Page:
The anatomy of the blockage in newer vehicles is a ball valve or butterfly valve. There is enough room for gas to get through the fueling tube into the tank, but if the car flips over and gas begins to flow the other direction, the ball moves to the inlet and blocks the gas from escaping or the butterfly flap close

Link to this particular tab on the website How to Siphon Articles and Blog - Gas Tapper

In all honesty, I have no idea if the obstruction I encountered was a check valve, a roll over valve or simply a baffle. I did find enough tips there on how to bypass whatever it was and haven't pursued it further.

I do appreciate your assumption that I'm too young to know the difference between leaded and unleaded gas nozzles or recall the introduction of catalytic converters but I pumped enough gas and turned enough wrenches while working at service stations and garages to put myself through college so feel reasonably competent in such matters; at least on vehicles with carbs and points. Good to know I'd pass your quiz.

I suggested a siphon because I've successfully used one in the past to obtain gas for my generator and I provided that link because it gives detail on siphoning products and techniques and lists vehicles known to work and not work with their product. Much more info there than I felt necessary to include in my response. Heck, I have no idea if the original poster would even consider this a viable solution.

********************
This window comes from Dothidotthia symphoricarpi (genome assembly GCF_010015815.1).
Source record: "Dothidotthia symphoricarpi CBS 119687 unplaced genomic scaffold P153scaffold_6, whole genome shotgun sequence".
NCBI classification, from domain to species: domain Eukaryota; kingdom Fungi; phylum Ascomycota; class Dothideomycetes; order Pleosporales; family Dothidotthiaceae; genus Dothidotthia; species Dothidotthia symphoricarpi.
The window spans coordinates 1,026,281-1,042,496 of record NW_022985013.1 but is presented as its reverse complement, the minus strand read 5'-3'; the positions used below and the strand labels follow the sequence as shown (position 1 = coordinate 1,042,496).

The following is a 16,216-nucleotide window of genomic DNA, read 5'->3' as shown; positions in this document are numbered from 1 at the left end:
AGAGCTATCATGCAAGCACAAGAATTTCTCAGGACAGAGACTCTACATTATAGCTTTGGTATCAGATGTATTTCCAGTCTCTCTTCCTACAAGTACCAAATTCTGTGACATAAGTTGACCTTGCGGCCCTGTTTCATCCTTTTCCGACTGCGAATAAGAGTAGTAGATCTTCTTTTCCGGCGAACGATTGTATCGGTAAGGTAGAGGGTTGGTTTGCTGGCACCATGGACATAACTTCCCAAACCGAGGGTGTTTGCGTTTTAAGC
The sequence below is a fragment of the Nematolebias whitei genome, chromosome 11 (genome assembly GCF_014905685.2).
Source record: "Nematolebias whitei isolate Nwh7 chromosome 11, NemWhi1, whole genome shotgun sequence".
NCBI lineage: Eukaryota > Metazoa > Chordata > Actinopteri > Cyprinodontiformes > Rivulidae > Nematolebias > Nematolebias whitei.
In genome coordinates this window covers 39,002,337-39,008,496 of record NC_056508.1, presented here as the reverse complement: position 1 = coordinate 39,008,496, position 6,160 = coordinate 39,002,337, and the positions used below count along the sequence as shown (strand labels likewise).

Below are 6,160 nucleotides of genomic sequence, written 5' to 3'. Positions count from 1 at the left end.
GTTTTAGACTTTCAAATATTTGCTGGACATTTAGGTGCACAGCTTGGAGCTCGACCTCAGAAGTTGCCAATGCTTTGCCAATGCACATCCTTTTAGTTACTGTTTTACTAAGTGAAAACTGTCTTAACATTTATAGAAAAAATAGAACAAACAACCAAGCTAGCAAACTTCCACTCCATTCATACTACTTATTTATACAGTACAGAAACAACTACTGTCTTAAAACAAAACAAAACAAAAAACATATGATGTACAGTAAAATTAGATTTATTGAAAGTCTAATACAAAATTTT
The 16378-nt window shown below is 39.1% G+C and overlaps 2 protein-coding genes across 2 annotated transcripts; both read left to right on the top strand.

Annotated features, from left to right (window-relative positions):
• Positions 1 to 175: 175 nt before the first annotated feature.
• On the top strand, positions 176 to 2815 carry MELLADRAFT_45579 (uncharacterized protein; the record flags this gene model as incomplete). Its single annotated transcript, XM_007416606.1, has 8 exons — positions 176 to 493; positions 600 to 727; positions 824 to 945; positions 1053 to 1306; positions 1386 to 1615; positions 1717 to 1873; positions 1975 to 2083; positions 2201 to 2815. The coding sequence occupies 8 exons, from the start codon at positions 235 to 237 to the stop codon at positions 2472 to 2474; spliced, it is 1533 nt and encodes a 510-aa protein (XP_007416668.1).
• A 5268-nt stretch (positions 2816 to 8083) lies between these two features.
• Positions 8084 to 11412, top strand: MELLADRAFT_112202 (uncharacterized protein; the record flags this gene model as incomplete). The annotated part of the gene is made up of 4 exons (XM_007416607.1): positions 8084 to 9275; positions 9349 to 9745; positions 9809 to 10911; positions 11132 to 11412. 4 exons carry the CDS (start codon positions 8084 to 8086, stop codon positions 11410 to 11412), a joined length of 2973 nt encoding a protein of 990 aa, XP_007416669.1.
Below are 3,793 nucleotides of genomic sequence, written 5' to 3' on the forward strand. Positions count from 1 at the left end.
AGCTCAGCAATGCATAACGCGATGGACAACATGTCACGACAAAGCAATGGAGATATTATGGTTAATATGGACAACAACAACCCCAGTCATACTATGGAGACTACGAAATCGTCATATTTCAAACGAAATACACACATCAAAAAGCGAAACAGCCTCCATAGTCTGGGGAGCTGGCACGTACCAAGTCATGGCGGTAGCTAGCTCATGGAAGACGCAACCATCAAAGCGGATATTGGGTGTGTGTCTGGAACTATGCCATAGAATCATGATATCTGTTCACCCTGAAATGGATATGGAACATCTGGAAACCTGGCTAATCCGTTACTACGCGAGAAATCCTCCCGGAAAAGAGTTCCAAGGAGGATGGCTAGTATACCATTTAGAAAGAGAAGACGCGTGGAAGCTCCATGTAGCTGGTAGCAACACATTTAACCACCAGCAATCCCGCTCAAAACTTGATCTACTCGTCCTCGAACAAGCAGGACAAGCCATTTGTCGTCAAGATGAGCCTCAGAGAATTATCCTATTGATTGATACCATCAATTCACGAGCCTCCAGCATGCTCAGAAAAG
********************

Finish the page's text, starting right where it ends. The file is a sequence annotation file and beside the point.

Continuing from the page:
Al and Cindy K 01-09-2017 07:44 PM


Originally Posted by ShelbyM (Post 622804)
Has anyone used that Gas-tapper siphon? Will it clear whatever obstruction (don't care what it's called) there is in modern vehicles?

Shelby this link may answer your question or give the folks a call. They seem willing to help from my experience. Siphon gas from these cars with GasTapper - Gas Tapper

ShelbyM 01-09-2017 08:09 PM

Thanks! Looks like my F150 is a "yes." Tractor Supply is just down the road. It's worth a try.

Nick J 01-10-2017 11:46 AM

Propane converters are made for Honda generators. This will eliminate gas problems all together and you will already have the fuel.
I converted my eu2000i and really, really like the convenience.
THE MAJOR PROBLEM: Most of the conversion kits are poorly designed but under a couple of hundred bucks.
The best engineered by far is made by Genconnex and runs 400.00. Doing it right one time is cheaper than having to do it twice.
Good luck

Gerry 01-10-2017 04:10 PM

Thanks Nick, glad it got back on thread but our big trip next year going from Maine to the Finger Lakes reagion in NY then down to wifes Girl friends near Baltimore Maryland, over 3 weeks I will resort to just filling the generator direct from pump when I get close to a dry campsite.
First leg of trip may have a buddy along who will have a truck and he may carry some gas in a bed of the truck but just may not need it at all.
I will look up that converter kit but with 2 sets of new specs for the wife and me and other misc. body parts that may need looking after the finance Dept. is closed until further notice.
May have to burn propane in the house as the extra cold temps have depleated the wood pile at an alarming rate.

Glenn Baglo 01-10-2017 04:52 PM

You want to burn premium gas in that generator.